#1 of a 3 part series about mortgage structures and how to restructure your mortgage.
Mortgages can seem complex but with the right advice, they can be made simple to understand. There are two options you can consider:
- Reduce repayments: to boost personal cashflow in the short term.
- Increase repayments: to reduce mortgage costs over the long term.
Focusing on cash flow (reducing repayments)
The lowest amount you can reduce your repayments to is ‘interest-only’ where you are not repaying any of the mortgage – just making payments on the interest that is charged each fortnight. If you have a $500,000 mortgage and pay interest-only, in 5 years’ time your mortgage will still be $500,000.
This can be very useful for a short period of time if you are in a tight spot moneywise and is often used temporarily whilst renovating or building. This is usually reserved for investment property only.
Saving money long term (increasing repayments)
To save money you would pay off the mortgage as quickly as possible. You can do this by decreasing the term of your mortgage – if you change your mortgage from a 30 year to a 20 year the payments will increase but you will pay off your mortgage 10 years earlier.
In addition to these two strategies, there are other methods that might work for you and have great results.
- Get better interest rates. If you lock in lower interest rates your mortgage expense will instantly decrease. At iRefi.co.nz we see hundreds of deals flowing through so we know if you are getting a good offer considering your situation – talk to a mortgage adviser to see if you are getting a good deal.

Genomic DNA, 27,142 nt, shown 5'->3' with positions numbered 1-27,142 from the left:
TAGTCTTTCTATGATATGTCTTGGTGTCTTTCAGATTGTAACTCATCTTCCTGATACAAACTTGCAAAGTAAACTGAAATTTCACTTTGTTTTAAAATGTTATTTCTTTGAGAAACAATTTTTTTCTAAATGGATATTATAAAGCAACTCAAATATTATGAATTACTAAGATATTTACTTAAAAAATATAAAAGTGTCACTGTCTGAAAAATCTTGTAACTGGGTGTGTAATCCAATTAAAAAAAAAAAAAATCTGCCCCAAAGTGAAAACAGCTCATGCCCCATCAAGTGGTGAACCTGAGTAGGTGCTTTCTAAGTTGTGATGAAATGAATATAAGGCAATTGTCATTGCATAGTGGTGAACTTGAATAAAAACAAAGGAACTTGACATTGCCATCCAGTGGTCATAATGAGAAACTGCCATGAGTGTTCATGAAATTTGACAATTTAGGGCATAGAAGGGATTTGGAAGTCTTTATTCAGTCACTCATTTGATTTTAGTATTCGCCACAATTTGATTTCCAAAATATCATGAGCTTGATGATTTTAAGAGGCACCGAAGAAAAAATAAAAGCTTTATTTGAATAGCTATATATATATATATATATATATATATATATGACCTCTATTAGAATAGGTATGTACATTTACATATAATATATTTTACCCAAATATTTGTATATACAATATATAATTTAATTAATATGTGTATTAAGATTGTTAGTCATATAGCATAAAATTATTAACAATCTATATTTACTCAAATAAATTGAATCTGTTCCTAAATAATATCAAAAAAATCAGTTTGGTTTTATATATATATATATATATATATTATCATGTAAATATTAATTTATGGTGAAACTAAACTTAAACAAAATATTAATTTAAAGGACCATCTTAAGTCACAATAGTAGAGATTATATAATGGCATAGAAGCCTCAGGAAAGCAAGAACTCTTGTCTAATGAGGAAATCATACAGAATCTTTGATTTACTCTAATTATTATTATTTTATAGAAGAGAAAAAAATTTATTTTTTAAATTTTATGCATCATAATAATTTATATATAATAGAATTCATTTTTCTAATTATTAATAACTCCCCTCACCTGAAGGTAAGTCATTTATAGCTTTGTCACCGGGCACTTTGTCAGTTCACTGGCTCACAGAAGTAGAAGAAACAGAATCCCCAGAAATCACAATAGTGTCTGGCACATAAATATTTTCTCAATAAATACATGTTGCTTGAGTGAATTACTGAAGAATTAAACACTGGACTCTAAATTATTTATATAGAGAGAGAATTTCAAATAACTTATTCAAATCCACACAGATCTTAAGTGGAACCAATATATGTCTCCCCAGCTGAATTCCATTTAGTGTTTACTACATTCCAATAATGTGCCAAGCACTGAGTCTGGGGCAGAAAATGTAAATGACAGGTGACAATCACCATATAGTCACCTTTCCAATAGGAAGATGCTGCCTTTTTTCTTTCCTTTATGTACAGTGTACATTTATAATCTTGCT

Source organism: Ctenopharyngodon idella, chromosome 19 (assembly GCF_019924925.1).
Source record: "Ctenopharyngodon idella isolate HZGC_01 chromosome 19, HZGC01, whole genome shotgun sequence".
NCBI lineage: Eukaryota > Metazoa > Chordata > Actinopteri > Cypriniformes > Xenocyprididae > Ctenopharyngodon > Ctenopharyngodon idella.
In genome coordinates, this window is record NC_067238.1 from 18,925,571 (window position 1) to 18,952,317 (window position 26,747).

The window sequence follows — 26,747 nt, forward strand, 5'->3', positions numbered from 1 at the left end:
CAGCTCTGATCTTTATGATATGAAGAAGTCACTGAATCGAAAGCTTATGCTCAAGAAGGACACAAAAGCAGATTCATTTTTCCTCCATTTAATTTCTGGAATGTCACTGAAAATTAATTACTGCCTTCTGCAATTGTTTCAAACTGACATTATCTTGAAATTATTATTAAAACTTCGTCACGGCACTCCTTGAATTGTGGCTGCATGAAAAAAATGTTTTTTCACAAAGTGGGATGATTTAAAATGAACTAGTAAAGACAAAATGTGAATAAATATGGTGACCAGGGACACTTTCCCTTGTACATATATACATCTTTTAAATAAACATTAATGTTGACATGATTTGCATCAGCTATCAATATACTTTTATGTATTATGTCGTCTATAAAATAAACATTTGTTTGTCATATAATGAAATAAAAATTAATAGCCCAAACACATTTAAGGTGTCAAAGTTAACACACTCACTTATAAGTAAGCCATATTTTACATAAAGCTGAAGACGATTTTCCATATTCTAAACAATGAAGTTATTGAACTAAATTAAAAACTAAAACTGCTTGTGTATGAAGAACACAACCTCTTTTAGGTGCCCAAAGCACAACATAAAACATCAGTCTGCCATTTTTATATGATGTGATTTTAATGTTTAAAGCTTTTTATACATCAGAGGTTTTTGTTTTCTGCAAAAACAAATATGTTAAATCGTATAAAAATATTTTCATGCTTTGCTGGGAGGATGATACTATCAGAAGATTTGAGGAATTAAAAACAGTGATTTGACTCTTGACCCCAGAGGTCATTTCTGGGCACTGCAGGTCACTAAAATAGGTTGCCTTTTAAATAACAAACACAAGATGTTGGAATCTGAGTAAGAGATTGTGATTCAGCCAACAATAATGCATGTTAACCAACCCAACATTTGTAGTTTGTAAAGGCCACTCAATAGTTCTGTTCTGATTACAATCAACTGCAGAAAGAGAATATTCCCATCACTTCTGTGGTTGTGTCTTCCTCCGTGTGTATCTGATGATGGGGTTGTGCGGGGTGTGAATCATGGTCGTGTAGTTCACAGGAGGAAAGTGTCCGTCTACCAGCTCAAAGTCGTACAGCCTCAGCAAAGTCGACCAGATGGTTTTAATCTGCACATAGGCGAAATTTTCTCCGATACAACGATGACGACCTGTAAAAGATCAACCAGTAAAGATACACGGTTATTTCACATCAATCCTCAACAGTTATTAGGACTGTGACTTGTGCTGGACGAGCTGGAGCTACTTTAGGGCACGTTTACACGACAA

- Interest rate averaging. Interest rates go up and down, you can choose to opt for a ‘floating rate’ or you can lock an interest rate for 1-5 years. Most investors break their mortgage into several chunks, for example, splitting their $500,000 into 3-4 parts of $125,000 then putting one on a 1 year term, one part on a 2-year term, and one part on a 3-year term – this helps you get good rates without any huge surprises.
Revolving credit/Offset. Revolving credit or offset is set up to allow you to repay it all at once or to withdraw all the lending again. This lets you pay off your mortgage one day and withdraw it the next without ever having to talk to a banker. This ensures you can put extra money into your mortgage saving you interest but keeps your flexibility to draw it down again to buy a new property, renovate, travel or fill your bathtub with cash. Because you often have ‘cash’ sitting in the offset account it also reduces your interest repayments.
Is it smart to pay off your mortgage?
One of the biggest misunderstandings about debt is that paying it off faster means financial freedom sooner. There are bad debts like credit cards which should be paid off.
There is good debt that when well researched will help you build to financial freedom. Home loans from banks at the low mortgage rates enable many people to buy a property and invest in assets that hopefully go up in value over time and produce cash flow to fund more investments. Instead of paying down your mortgage you can keep maximising it to buy more properties and build a portfolio. This is where revolving credits and offset accounts can be hugely beneficial.
Make your mortgage work for you
Assess your situation, are you needing to focus on short term cashflow or can you afford to increase repayments and focus on reducing interest costs over the long term? Take the mortgage snapshot to get information about what options are available for you or give us a call on 0800 733 462 to have a chat around restructuring your mortgage to help you achieve your goals in 2020.Follow us on social media